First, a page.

Thursday, May 27, 2010

Creating New Partition and File System in Linux

Creating a new partition and file system, a.k.a formatting in Windows world is very easy. We can do that in just few clicks (right click, format, and select the file system). Creating a new partition and file system in Linux, however, is not that easy. Here I'm gonna show you how to do it.

You need to run these steps as root.
1. Run 'fdisk '
# fdisk /dev/sdb
If you're creating a new partition in the first SATA/SCSI disk, the device name will be /dev/sda, if it's a second SATA/SCSI disk, it'll be /dev/sdb and so on. If the device is the first master IDE disk, it'll be /dev/hda and so on.
2. Choose n to add a new partition.
3. Choose e for extended or p for primary.
4. Accept the default values for first and last cylinder if you wish to partition the whole disk.
5. Choose w to write the table to disk.
If suppose you've created the first partition in the second SATA/SCSI disk, you should be able to see that /dev/sdb1 has been created in your file system.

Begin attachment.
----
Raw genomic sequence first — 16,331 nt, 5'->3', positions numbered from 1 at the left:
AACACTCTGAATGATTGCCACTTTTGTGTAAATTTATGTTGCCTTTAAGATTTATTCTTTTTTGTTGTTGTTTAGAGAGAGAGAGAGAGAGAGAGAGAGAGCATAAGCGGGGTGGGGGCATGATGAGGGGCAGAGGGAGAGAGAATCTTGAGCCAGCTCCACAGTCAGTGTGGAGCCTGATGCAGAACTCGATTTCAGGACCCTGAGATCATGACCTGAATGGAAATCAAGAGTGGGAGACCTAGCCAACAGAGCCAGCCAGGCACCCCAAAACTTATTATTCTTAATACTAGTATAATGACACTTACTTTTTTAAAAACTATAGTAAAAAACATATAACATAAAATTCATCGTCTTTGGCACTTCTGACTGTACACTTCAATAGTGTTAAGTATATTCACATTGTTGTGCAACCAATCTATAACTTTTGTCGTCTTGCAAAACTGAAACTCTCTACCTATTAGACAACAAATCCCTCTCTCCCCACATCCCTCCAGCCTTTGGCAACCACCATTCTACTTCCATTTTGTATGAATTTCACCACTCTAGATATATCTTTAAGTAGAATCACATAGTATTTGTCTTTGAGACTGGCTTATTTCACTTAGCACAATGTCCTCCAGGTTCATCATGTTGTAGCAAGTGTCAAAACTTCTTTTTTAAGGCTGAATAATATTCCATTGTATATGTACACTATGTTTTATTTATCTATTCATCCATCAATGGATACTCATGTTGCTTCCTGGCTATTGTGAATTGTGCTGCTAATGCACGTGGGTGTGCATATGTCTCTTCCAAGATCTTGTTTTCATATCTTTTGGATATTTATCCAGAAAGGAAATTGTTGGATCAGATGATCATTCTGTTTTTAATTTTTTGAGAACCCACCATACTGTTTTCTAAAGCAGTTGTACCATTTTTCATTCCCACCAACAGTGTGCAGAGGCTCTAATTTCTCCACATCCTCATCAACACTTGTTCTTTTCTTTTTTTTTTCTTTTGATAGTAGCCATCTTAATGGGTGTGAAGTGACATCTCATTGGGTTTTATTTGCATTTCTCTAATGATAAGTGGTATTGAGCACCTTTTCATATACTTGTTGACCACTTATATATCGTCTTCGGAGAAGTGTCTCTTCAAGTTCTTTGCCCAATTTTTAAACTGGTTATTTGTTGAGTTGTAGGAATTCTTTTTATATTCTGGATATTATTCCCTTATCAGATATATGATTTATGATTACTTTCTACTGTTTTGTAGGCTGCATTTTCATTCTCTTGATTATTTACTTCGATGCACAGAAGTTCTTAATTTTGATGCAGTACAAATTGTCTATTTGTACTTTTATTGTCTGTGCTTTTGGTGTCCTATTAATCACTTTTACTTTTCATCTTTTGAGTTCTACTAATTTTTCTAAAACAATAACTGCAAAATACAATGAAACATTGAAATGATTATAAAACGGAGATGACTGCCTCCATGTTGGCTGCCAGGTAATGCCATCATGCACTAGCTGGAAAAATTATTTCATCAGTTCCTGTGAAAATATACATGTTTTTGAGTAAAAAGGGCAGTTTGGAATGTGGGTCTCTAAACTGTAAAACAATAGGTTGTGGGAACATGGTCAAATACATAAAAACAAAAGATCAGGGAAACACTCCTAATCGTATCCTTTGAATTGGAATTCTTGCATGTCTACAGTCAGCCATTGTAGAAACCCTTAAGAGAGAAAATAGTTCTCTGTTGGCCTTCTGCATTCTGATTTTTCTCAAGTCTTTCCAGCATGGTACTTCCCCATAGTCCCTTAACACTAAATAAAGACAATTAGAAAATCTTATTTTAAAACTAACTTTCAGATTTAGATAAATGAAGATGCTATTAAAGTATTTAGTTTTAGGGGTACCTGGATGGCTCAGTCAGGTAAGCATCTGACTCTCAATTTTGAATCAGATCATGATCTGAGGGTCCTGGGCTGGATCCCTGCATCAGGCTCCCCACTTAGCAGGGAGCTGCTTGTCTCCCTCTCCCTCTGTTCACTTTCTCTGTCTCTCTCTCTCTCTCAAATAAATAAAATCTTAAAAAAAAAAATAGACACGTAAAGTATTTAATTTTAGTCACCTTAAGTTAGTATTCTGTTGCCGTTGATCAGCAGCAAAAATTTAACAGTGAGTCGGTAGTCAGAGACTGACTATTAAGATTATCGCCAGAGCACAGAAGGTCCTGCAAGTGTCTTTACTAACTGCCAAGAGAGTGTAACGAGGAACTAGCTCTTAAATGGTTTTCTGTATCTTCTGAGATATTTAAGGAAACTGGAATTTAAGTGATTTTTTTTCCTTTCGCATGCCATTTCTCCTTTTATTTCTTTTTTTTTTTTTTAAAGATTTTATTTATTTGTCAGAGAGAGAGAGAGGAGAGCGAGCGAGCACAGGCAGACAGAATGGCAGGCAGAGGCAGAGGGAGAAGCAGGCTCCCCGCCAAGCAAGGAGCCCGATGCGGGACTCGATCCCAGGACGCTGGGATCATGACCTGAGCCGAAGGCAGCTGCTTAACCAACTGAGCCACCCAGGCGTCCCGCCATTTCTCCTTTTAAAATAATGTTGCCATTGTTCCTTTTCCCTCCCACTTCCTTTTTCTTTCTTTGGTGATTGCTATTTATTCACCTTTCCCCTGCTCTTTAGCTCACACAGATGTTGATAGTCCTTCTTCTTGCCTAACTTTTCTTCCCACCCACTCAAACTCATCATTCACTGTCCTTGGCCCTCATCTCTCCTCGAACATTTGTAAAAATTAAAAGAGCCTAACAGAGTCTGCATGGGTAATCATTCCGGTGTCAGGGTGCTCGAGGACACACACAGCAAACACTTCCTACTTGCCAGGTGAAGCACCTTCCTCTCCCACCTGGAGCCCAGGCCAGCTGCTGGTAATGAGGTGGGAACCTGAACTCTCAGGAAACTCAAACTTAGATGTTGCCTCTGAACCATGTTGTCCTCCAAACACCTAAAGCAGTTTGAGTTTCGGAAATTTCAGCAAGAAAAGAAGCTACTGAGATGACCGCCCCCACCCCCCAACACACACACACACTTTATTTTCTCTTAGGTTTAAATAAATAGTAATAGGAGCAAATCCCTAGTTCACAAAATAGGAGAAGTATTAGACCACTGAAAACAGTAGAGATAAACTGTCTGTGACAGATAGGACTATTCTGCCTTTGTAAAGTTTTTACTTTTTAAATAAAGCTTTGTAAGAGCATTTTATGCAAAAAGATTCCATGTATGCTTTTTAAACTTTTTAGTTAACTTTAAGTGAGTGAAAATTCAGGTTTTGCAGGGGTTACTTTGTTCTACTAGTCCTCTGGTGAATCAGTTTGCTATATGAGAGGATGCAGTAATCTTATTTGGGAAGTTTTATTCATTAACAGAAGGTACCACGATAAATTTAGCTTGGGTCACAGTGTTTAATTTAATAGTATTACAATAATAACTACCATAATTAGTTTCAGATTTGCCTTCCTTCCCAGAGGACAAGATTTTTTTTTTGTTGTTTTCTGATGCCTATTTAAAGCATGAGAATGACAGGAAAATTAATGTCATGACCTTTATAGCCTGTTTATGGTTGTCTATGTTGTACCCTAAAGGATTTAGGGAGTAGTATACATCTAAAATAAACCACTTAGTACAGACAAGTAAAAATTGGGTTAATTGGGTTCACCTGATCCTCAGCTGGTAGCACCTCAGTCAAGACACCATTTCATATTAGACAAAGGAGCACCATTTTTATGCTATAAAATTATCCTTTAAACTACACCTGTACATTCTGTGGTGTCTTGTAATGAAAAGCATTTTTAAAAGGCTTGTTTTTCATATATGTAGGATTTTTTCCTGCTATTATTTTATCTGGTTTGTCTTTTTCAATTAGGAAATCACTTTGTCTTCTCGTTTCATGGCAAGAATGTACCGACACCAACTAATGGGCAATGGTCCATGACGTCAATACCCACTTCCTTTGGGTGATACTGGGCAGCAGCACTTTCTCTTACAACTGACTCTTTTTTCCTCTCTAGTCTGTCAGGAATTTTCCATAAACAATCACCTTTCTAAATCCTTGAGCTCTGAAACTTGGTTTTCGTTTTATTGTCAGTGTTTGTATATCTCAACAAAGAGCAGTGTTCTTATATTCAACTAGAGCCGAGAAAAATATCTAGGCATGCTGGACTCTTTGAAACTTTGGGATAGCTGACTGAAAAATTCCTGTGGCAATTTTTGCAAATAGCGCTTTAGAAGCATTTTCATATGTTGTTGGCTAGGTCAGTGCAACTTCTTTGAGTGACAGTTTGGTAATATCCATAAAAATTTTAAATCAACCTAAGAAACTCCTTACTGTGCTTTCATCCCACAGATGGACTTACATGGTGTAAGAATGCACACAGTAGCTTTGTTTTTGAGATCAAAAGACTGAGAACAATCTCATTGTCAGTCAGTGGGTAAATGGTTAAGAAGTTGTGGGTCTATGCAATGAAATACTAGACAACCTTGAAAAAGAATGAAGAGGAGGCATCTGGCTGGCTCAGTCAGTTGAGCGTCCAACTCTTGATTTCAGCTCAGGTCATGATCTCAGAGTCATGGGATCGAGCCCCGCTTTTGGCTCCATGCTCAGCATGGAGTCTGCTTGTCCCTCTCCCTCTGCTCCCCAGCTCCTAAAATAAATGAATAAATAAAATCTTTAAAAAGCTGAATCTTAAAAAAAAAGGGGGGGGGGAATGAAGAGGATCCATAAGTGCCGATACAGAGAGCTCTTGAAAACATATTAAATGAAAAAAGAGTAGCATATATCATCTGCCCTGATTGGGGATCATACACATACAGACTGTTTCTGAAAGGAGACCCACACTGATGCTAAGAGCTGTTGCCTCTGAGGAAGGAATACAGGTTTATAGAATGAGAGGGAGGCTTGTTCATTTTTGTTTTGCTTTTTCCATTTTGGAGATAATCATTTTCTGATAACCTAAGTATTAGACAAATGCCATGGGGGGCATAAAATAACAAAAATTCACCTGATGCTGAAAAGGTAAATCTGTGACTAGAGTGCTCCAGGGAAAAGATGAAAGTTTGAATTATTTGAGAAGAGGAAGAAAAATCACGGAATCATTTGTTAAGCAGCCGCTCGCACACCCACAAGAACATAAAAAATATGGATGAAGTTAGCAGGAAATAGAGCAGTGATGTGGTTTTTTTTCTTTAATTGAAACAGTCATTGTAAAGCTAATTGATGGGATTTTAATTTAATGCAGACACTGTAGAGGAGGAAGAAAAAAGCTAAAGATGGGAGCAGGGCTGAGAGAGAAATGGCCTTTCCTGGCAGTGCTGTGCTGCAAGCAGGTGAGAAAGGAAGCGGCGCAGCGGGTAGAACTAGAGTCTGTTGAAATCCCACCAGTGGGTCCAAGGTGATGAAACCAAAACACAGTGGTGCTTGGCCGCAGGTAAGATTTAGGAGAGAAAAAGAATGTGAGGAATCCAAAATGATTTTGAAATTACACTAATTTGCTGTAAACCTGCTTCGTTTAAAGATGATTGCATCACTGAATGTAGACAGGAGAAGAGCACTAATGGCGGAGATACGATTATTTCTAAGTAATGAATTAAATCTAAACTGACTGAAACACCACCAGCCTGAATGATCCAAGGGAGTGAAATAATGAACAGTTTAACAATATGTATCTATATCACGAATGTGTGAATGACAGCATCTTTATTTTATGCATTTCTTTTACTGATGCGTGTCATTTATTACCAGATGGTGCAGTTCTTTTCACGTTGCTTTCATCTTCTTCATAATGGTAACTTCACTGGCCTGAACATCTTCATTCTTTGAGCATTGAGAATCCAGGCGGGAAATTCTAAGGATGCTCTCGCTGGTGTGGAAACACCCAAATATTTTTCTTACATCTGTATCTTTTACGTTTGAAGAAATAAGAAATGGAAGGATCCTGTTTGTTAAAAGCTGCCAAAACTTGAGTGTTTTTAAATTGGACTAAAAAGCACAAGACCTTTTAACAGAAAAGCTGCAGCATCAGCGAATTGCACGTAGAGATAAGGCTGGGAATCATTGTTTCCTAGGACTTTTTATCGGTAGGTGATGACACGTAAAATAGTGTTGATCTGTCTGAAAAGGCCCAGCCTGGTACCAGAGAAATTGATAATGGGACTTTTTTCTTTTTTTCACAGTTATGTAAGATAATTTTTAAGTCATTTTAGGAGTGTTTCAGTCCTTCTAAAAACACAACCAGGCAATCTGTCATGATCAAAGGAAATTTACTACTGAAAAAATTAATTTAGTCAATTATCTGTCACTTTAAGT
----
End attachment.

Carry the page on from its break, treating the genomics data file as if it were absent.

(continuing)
6. The next step is to create a file system on that partition. The command is 'mkfs -t '
# mkfs -t ext4 /dev/sdb1
The here can be ext2, ext3, ext4, etc. The here should be /dev/sdb1 and NOT /dev/sdb.
7. The last step is to mount this partition. To do that, execute 'mount -t '
# mkdir -p /mnt/newdisk
# mount -t ext4 /mnt/newdisk
To see if your partition has been mounted successfully. Run 'mount' or 'cat /etc/mtab'.
To mount it permanently, you need to create a new entry in the /etc/fstab as shown below.
/dev/sdb1            /mnt/newdisk         ext4       acl,user_xattr        1 2
The value last second option 1 specifies whether or not the file system should be dumped. 1 means dump. 0 means don't dump.
The value last option 2 specifies the order in which fsck should check the file system at reboot. For root partition, it should be 1, other partitions should be 2.

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